5.1.1 PLOT VS STORY
“The king died and then the queen died is a story. The king died and the queen died of grief’ is a plot.” E.M. Forster.
How are plot and story different? What is at the heart of a story? How is plot driven forward? As a reader none of these matter. As a writer they are key to creating a novel that sticks in the mind of your reader.
So what’s going on? Let’s start with Story:
Any time you recall a series of events, you are telling a story. LOTR tells Frodo’s story – how he got the ring, and how he got rid of the ring. At first consideration it sounds dull and clinical but then we remember that the story is told from someone’s POV, interpreted according to that character’s emotion and agenda, experience and baggage. Add to that the voice of the character, narrator, and author and the story comes to life.
So what is Plot then?
Plot is how you, the writer, choose to have those sequences play out in your novel in order to present them in the most engaging way. Plot provides dramatic effect, picking out certain scenes over others on which to focus. Plot is Gandalf falling from the bridge of Khazad-dûm, and not being seen again until he is discovered by Pippin and Merry in Fangorn Forest.
So, you need both, right?
Most of the time, yes. And this is often the key to writing a truly memorable book – get the balance between plot and story right and you’re on to a winner: an engaging, exciting novel, with depth and meaning.
A novel without plot is likely to be a whimsical exploration of character, with a lot of talking or thinking, but nothing much happening.
A novel without story will be all bang and flash and you’ll be riding those rollercoaster scenes and be thrilled. For a while, until you realise that you just don’t care anymore what happens.
It can be done – but the execution must be flawless. In movie terms, think Raiders of the Lost Arc (all plot, very little story) or Lost in Translation (all story … possibly no plot at all!)
The trick is for the plot to complement the story, and vice versa, both showing the other in its best light.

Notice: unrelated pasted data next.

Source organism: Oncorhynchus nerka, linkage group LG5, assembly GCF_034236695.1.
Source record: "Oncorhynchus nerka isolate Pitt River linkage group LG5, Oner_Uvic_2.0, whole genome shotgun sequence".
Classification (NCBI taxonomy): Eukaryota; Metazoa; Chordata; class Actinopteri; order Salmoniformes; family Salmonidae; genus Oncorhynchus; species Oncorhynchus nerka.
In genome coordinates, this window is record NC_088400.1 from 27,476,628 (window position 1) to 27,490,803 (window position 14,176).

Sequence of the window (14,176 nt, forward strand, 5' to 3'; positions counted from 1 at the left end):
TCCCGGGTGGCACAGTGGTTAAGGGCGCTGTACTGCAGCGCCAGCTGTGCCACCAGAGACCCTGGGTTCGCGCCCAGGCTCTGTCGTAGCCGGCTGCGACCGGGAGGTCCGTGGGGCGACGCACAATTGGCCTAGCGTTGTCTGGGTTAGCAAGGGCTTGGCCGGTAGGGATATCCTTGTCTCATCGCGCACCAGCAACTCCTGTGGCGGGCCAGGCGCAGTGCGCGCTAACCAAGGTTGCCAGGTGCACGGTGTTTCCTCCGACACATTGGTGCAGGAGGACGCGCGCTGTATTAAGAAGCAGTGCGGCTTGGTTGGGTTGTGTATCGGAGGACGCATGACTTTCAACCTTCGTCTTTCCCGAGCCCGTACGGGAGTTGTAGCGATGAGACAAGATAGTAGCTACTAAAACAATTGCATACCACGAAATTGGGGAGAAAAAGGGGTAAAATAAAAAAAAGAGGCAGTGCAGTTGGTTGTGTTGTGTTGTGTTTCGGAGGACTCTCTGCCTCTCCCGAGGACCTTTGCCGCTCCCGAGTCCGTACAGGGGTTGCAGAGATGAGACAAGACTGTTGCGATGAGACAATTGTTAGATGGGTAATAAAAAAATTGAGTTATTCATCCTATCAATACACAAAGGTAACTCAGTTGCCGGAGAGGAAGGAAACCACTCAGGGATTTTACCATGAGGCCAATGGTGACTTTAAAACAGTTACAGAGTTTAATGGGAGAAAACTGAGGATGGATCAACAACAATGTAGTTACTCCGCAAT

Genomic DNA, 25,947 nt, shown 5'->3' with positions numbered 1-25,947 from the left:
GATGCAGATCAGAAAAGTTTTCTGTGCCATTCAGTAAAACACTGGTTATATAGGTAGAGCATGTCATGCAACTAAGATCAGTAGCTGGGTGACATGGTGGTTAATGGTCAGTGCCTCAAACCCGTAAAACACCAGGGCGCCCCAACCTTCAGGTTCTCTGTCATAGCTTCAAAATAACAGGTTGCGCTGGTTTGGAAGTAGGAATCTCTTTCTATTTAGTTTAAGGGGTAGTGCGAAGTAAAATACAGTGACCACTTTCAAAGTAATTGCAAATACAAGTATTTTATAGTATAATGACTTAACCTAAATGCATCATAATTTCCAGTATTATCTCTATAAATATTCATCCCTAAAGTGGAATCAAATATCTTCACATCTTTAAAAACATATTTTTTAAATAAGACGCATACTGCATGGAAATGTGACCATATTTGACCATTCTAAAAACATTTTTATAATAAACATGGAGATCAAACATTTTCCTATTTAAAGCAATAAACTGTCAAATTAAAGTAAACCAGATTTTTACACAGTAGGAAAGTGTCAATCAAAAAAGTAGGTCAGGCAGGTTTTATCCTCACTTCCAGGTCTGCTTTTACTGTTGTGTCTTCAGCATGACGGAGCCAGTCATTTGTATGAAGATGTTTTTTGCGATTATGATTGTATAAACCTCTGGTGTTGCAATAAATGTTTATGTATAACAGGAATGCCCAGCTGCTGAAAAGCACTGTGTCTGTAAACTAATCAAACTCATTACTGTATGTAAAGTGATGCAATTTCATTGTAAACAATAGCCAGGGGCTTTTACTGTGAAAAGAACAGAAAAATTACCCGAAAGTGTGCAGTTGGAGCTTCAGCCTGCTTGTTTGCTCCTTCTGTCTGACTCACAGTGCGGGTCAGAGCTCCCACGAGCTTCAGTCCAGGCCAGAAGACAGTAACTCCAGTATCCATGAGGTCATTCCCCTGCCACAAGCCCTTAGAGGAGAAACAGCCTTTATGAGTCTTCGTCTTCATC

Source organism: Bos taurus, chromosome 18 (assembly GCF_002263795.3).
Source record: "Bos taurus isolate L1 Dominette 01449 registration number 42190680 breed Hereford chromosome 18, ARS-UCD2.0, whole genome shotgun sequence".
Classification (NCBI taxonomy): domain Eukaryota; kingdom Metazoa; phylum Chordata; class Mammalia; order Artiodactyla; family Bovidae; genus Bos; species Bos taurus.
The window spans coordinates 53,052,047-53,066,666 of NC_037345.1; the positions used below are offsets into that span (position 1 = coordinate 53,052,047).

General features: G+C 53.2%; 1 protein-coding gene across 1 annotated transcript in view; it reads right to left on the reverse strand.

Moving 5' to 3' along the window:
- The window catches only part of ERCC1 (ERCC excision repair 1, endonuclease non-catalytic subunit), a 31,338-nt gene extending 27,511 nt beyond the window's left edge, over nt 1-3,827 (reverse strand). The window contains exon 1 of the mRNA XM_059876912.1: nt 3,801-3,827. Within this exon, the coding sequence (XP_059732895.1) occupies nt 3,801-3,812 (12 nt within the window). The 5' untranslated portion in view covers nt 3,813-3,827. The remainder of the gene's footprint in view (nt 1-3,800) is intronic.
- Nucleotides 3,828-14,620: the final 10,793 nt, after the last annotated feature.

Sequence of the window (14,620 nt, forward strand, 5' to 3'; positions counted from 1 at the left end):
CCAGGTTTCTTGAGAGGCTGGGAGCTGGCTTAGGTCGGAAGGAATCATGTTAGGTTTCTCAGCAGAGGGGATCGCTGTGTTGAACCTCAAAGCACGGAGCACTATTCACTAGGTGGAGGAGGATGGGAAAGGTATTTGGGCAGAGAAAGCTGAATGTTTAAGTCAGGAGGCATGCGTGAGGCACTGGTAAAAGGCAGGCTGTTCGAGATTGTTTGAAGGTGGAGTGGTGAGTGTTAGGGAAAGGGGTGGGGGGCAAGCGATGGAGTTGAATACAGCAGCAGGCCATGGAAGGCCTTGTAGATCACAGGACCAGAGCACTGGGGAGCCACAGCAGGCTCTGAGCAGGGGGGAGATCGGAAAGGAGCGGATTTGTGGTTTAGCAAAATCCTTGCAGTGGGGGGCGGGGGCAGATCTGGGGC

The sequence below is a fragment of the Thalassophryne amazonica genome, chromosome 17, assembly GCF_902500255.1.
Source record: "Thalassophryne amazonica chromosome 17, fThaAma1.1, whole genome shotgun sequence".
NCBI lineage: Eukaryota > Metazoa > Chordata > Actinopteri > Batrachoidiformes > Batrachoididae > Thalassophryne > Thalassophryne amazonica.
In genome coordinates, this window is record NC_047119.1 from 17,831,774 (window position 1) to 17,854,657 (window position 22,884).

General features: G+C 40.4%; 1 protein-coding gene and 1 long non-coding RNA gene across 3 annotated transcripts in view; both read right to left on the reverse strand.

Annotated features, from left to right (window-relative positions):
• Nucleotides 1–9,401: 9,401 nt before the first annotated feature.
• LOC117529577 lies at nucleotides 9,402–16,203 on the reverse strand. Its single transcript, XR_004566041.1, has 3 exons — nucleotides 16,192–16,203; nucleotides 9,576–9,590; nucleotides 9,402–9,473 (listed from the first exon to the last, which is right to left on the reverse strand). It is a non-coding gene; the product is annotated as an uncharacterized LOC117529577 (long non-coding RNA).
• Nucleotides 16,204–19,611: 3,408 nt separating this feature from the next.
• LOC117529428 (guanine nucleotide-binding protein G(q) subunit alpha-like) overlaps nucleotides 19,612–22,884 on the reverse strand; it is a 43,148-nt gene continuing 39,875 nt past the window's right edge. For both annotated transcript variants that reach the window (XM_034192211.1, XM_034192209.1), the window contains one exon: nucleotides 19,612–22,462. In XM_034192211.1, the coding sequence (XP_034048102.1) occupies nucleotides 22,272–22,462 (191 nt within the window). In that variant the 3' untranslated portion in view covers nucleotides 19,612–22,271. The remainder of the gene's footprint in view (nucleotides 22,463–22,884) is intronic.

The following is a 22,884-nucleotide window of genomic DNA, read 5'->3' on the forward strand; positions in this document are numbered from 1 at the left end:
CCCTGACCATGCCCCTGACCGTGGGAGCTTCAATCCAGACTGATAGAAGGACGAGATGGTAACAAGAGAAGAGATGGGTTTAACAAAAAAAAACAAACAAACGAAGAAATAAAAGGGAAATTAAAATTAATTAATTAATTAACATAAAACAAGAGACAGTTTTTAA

Here’s another example:
Consider all the TV adaptations of the Julia Donaldson and Axel Sheffler books. The story in each remains the same, but to make them longer, the screenwriters add additional plot.
One of the key points to remember about plot is that it should be character-led.
Practical tips to achieve this:
- Make sure you’re working from a solid story by mapping out the sequence of events in a chronological time line, as a passive onlooker
- Find the heart of your story by examining theme, character want and need
- A balanced story should be able to be simplified into a pitch: Character/Goal/Obstacle/Stakes
- Your characters should develop – make sure they are changed by their experiences
- There are lots of different tools to help you plot – see: Joseph Campbell’s Hero’s journey; Kurt Vonnegut’s visual maps; Dan Harmon’s circle of return and Blake Snyder’s Save the Cat, to name just a few
- To ensure your characters are driving the plot, present them with a clear goal and obstacle, which in turn leads to a decision with consequence, preferably in every scene
- Plan set pieces, then use the story to knit them together
- For younger readers, plot more or less following the story timeline. For older readers you can play with what you reveal, and when
Keep in mind: Too much plot, plods. What plot adds to pace with one hand, it can take away with the other.
A very quick word on Sub plots
Sub plots serve to enhance the main storyline by adding depth and emotional meaning. They are often love stories or clashes between secondary characters, think Aragorn and Arwen, Boromir and Denethor. They raise the tension around the central story thread. Use them sparing and ruthlessly – they must contribute, or die (and not be more interesting than the main plot!)
A task to challenge you on your plot v story spotting skills:
Watch any Pixar movie and see if you can identify what is story and what is plot. Pixar are masters at both, weaving them together until they are barely discernible.
Emma was once a very sensible biologist. Now she uses her transferable talents such as attention to detail, patience and fine motor skills, to extract Lego from under the sofa. And of course to write children’s books.
Her favourite things in the world are: badges, Death On the Nile, hats, foxes, deserts, desserts and Buck Rogers. Her one regret in life is never having trained to be an astronaut.